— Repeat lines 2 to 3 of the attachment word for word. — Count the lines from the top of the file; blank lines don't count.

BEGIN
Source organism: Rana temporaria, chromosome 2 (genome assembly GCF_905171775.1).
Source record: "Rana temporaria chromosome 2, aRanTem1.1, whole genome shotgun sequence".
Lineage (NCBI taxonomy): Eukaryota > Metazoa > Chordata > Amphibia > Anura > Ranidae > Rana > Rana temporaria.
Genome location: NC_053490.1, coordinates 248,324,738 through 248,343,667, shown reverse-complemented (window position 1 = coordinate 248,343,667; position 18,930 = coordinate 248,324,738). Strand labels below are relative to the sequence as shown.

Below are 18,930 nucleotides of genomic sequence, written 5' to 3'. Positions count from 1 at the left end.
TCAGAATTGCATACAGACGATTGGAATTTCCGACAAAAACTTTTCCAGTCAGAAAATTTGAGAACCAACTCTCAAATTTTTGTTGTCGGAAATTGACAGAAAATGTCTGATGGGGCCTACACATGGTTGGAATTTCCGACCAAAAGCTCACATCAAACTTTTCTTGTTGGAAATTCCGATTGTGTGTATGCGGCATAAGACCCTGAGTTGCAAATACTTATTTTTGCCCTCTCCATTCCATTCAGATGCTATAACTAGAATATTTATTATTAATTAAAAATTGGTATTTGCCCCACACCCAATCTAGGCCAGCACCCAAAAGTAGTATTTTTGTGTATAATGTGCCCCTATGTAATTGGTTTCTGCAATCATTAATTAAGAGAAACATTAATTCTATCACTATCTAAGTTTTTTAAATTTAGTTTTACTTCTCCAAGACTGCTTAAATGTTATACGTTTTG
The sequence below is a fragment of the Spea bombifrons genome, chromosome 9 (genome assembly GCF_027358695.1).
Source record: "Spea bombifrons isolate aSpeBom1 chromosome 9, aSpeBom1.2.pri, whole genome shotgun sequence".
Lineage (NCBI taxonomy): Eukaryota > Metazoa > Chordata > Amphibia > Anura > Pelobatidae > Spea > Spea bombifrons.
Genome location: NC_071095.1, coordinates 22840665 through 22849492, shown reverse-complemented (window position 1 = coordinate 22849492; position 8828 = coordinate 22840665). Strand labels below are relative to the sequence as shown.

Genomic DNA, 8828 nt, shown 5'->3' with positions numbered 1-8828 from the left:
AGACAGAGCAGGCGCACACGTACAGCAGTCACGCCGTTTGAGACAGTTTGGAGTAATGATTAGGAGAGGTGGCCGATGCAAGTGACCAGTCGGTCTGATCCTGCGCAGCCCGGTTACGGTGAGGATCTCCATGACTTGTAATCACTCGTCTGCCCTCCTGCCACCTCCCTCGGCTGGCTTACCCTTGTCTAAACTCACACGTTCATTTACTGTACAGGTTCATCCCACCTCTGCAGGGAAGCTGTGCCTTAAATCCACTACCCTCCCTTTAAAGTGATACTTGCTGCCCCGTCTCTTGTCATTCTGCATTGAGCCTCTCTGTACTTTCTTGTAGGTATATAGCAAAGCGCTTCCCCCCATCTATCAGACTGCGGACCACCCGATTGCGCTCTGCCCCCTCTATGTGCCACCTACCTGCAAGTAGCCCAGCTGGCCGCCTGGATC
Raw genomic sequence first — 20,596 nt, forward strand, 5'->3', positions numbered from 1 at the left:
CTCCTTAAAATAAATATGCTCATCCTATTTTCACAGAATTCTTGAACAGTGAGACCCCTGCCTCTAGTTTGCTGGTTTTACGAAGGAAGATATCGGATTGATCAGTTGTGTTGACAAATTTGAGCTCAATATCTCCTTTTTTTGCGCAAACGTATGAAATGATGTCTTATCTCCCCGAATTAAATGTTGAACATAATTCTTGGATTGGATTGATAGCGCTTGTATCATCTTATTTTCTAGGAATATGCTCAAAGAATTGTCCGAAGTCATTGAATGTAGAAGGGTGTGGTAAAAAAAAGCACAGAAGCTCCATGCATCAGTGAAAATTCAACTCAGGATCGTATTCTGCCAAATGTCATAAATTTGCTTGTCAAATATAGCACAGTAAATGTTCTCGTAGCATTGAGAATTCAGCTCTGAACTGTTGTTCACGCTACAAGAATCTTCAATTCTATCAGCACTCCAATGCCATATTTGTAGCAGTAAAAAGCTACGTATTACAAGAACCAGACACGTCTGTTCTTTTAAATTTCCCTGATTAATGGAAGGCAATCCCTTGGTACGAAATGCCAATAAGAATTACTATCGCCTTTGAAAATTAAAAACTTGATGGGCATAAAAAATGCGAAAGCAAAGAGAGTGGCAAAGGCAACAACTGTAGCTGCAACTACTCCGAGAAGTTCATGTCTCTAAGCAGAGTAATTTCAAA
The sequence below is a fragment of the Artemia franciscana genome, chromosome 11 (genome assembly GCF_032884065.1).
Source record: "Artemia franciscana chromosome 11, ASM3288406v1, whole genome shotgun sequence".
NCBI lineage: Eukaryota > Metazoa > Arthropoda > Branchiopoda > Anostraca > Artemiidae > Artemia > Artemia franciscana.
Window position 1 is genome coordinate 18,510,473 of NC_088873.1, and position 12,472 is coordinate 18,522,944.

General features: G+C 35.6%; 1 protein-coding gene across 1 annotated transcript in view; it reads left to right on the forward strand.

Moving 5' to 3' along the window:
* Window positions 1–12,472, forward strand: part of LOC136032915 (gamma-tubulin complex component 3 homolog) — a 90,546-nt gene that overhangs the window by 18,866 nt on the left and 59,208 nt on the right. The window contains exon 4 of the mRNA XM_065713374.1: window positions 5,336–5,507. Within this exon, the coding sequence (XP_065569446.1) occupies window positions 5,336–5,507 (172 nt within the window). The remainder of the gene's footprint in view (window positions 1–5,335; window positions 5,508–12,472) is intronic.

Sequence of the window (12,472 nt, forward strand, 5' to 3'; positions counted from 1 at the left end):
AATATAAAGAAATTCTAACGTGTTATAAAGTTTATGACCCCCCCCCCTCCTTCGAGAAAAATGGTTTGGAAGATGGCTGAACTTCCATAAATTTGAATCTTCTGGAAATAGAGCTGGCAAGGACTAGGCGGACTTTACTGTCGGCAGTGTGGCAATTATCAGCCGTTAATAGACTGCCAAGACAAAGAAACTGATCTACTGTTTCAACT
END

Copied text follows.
Source record: "Rana temporaria chromosome 2, aRanTem1.1, whole genome shotgun sequence".
Lineage (NCBI taxonomy): Eukaryota > Metazoa > Chordata > Amphibia > Anura > Ranidae > Rana > Rana temporaria.